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Reinforced autoclaved aerated concrete (RAAC) is a lightweight ‘bubbly’ (ie ‘aerated’) form of concrete. It was mainly used in flat roofs in the UK from the mid-1950s to the mid-1990s. Whilst it exists in buildings in both the public and private sectors, it is more prevalent in schools, hospitals and public buildings. RAAC was seen as a cheaper and easier alternative to concrete. However, it is less durable and, typically has a lifespan of around 30 years. There is a risk it can fail and lead to structural collapse. This has jolted the government into action to mitigate the dangers.

Few people could have missed the news in late 2023 when RAAC hit the headlines, but what is the current situation? And what is being done to the buildings that are affected?


On 8 February 2024, the government confirmed plans to permanently remove RAAC from all schools and colleges in England. It also advised that all work to remove RAAC will be funded through grants or the School Rebuilding Programme. There are over 22,000 schools and colleges in England. From those, 234 have confirmed RAAC so far. The DfE has indicated that 119 of these schools will need one or more buildings rebuilt or refurbished. There are 110 schools and colleges where work to remove RAAC will be less complex and extensive. A further 5 educational institutions have alternative arrangements in place.


The NHS in England put in place a rolling programme to identify RAAC in hospitals after the RAAC alert issued by The Standing Committee on Structural Safety (SCOSS) in 2019. As of 17 October 2023, there are 42 hospital sites with confirmed RAAC in the programme. The Department of Health and Social Care states that the programme is backed with significant additional funding of £698 million from 2021 to 2025 for trusts to put in place necessary remediation and failsafe measures.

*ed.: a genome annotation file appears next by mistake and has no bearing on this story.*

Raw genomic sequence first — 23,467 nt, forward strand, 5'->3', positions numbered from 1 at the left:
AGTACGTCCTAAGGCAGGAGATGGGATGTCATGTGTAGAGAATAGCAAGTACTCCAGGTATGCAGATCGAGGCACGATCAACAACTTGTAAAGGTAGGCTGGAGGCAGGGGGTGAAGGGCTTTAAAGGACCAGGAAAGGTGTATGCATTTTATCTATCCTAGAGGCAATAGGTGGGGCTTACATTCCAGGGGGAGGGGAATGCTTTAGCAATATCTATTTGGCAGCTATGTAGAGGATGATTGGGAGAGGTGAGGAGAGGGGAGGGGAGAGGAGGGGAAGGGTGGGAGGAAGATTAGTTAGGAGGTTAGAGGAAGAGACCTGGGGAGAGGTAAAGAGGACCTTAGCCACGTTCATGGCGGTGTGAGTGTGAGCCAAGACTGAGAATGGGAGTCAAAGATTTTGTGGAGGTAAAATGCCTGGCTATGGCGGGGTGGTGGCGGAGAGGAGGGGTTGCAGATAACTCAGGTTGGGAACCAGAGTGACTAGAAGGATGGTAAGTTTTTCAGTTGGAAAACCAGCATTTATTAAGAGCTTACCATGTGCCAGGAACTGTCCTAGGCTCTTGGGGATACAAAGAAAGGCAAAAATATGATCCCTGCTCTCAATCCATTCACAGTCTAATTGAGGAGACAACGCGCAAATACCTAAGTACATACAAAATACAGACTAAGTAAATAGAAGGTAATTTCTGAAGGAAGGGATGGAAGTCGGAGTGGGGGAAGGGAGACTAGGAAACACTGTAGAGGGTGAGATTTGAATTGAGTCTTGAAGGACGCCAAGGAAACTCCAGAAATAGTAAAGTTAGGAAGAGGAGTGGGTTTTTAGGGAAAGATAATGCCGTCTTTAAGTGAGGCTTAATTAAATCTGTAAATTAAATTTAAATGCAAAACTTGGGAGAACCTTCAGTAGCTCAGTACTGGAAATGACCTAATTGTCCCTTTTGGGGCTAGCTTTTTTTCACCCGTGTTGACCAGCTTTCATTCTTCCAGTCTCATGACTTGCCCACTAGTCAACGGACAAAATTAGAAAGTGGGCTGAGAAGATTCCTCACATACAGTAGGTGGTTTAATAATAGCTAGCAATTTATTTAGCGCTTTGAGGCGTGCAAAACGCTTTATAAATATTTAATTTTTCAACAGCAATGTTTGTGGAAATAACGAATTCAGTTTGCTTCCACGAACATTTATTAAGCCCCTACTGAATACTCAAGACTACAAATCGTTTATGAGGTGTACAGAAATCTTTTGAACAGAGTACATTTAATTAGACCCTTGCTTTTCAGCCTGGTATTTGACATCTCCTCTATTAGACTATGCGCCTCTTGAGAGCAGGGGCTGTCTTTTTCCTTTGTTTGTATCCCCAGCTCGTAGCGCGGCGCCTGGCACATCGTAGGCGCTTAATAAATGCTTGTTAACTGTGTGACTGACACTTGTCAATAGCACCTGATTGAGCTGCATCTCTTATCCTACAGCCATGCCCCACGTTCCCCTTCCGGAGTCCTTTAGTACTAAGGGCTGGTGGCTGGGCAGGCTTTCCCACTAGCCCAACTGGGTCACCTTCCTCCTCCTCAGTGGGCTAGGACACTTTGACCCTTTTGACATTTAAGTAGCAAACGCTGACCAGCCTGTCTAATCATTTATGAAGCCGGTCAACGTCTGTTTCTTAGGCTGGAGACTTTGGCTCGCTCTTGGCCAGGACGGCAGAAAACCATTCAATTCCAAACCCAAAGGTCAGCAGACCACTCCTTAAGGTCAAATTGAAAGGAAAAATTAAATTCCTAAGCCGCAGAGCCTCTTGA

What you need to do if you suspect RAAC?

The first thing you need to do is arrange for a survey of the building to determine whether RAAC is present. At Chawton Hill, the team have been carrying out widespread surveys to identify RAAC. If RAAC is found, we can help find an engineer to come and assess its severity and identify the next steps. In the event it is deemed low risk, then it will just need monitoring. If it is more serious, then remedial action might be needed, and work may need to be carried out. Kit Lu has been particularly busy helping our clients with their concerns. We’re always happy to help where we can.

Considerations and costs

The remedial works that need to be done will vary from building to building and depend on a variety of factors. These include building size, location, and use. This will then have an impact on how long the work will take and the cost. It is also important to consider the implications for the people who use the building. Whether it’s residents in a house, patients in a hospital or students at a school.

If substantial structural work needs to be done – e.g. a whole new roof deck, then the building may be out of action. It can be difficult to arrange work around school times. We can help with scheduling, to identify the most efficient and least disruptive time to schedule any works.

There’s also the added risk of encountering other harmful materials such as asbestos. Again, Chawton Hill have several trusted suppliers who we can draw. This will help minimise risk and ensure everything is done to ensure safety and legality when tackling such issues.

It’s important to consider the legal implications too. The public sector has received a lot of attention but the prevalence of RAAC in the private sector should not be overlooked or underestimated. The Defective Premises Act 1972 imposes a duty of care on landlords and constructors. It would be advisable for a building owner or operator of a property built between 1950s and 1990s to organise a survey if they suspect RAAC could be present.

If you have any concerns or questions or would like to arrange a survey then please don’t hesitate to get in touch with one of the team today.